MILWAUKEE -- The Brewers are extremely close to a deal to acquire Indians ace C.C. Sabathia in a trade that bolsters their rotation for a playoff push, a person with direct knowledge of the deal told The Associated Press.
The person requested anonymity because the trade has not been finalized and said there were a few remaining issues to work out.
Sabathia went 19-7 with a 3.21 ERA to win the AL Cy Young last season and would give the Brewers another power pitcher to pair with Ben Sheets as Milwaukee tries to make the playoffs for the first time since 1982.
The big lefty is 6-8 with a 3.83 ERA for the Indians, but has also been plagued with a lack of run support. In nine of his 18 starts, Cleveland has scored two runs or less for him.
To get Sabathia, Milwaukee will have to part with a package of prospects including Matt LaPorta, a power hitting left fielder selected in the first round last year who was scratched from a Double-A game in Huntsville on Sunday night.
LaPorta was hitting .288 with 20 homers and 66 RBIs in 84 games for Huntsville.
• A Charlotte businessman paid $21,000 for a short letter written by a 17-year-old Hank Aaron, in which the future home run king tells the owner of a Negro League baseball team that his parents approve of him joining the team.
The Charlotte Observer reported Sunday that Jeffrey Gitomer outbid several others, including the Negro Leagues Baseball Museum, for the letter at a sports auction outside Philadelphia.
The seven-line letter is dated Nov. 22, 1951, from Mobile, Ala., and written to Syd Pollack.
The letter reads: "Dear Mr. Pollack. I receive you letter, and it is entirely satisfactory with my parents Mr. & Mrs. Aaron, that I may join the Indianapolis Clowns next season."
It ends: "Sincerely yours, Henry Aaron."
The letter is part of a sports memorabilia collection owned by the 62-year-old Gitomer that consists mostly of one-of-a-kind items, including jerseys, balls, programs and photos. They're stored in a well-wired hideaway known to few.
• AUTO RACING -- Ryan Hunter-Reay figured the luck had to go his way eventually.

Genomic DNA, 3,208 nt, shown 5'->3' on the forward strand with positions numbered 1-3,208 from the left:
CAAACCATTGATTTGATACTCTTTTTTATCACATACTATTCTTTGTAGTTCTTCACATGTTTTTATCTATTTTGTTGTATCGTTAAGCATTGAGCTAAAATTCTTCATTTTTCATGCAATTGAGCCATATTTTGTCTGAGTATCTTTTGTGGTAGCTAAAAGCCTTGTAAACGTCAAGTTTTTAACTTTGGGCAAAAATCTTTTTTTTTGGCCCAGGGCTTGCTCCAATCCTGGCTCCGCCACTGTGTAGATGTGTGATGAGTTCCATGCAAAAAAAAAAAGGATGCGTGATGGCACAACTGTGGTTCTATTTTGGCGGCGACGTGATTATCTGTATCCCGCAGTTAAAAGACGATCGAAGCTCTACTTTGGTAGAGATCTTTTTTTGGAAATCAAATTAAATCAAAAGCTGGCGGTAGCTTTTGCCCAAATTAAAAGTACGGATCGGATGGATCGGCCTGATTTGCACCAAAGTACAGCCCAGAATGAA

Turns out Sunday was the day.
Hunter-Reay got the opening he needed to earn his first IndyCar Series victory when Scott Dixon made an uncharacteristic mistake, ending his bid for a fourth straight victory on the road course at Watkins Glen International.
• SWIMMING -- Dara Torres already knew she was going to the Olympics. That's not good enough anymore.
The 41-year-old Torres won the 50-meter freestyle Sunday night with another American record, giving her the chance to swim two individual events in Beijing.
She's already done what no one thought possible, returning from her second retirement -- and just two years removed from having a child -- to reclaim her place as America's most dominant female sprinter. She'll be the oldest American ever to swim at the Olympics, but she wants so much more.
Having already won the 100 free Friday, Torres got off to the third-slowest start in the most frenetic lap in swimming. But she was in control midway through, touching in 24.25 seconds to eclipse the mark of 24.38 she set the previous night in the semifinals.
Jessica Hardy claimed the second Olympic spot in 24.82, beating Lara Jackson by six-hundredths of a second. Torres has raised the possibility of dropping the 100, worried her still-buff body can't take the grind of two individual events, especially when she's likely will swim two relays, too.